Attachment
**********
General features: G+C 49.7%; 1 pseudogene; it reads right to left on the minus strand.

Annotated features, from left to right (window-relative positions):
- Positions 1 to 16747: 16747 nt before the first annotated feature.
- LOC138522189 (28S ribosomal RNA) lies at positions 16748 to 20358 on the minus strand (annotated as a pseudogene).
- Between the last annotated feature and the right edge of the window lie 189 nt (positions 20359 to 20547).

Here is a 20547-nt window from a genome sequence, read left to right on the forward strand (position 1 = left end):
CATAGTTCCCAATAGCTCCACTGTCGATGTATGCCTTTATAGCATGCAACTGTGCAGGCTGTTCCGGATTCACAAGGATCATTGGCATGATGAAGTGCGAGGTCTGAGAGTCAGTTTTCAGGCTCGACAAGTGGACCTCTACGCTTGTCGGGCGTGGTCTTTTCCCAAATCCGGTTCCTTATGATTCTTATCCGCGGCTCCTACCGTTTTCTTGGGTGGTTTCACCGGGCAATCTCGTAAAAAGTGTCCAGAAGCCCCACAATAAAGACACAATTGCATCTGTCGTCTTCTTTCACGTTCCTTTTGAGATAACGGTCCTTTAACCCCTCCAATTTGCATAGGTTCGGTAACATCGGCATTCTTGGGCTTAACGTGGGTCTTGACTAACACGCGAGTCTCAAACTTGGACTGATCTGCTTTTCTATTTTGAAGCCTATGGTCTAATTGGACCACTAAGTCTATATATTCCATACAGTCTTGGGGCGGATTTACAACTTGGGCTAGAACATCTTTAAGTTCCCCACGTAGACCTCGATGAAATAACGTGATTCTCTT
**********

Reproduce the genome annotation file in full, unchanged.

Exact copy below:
General features: G+C 49.7%; 1 pseudogene; it reads right to left on the minus strand.

Annotated features, from left to right (window-relative positions):
- Positions 1 to 16747: 16747 nt before the first annotated feature.
- LOC138522189 (28S ribosomal RNA) lies at positions 16748 to 20358 on the minus strand (annotated as a pseudogene).
- Between the last annotated feature and the right edge of the window lie 189 nt (positions 20359 to 20547).

Here is a 20547-nt window from a genome sequence, read left to right on the forward strand (position 1 = left end):
CATAGTTCCCAATAGCTCCACTGTCGATGTATGCCTTTATAGCATGCAACTGTGCAGGCTGTTCCGGATTCACAAGGATCATTGGCATGATGAAGTGCGAGGTCTGAGAGTCAGTTTTCAGGCTCGACAAGTGGACCTCTACGCTTGTCGGGCGTGGTCTTTTCCCAAATCCGGTTCCTTATGATTCTTATCCGCGGCTCCTACCGTTTTCTTGGGTGGTTTCACCGGGCAATCTCGTAAAAAGTGTCCAGAAGCCCCACAATAAAGACACAATTGCATCTGTCGTCTTCTTTCACGTTCCTTTTGAGATAACGGTCCTTTAACCCCTCCAATTTGCATAGGTTCGGTAACATCGGCATTCTTGGGCTTAACGTGGGTCTTGACTAACACGCGAGTCTCAAACTTGGACTGATCTGCTTTTCTATTTTGAAGCCTATGGTCTAATTGGACCACTAAGTCTATATATTCCATACAGTCTTGGGGCGGATTTACAACTTGGGCTAGAACATCTTTAAGTTCCCCACGTAGACCTCGATGAAATAACGTGATTCTCTT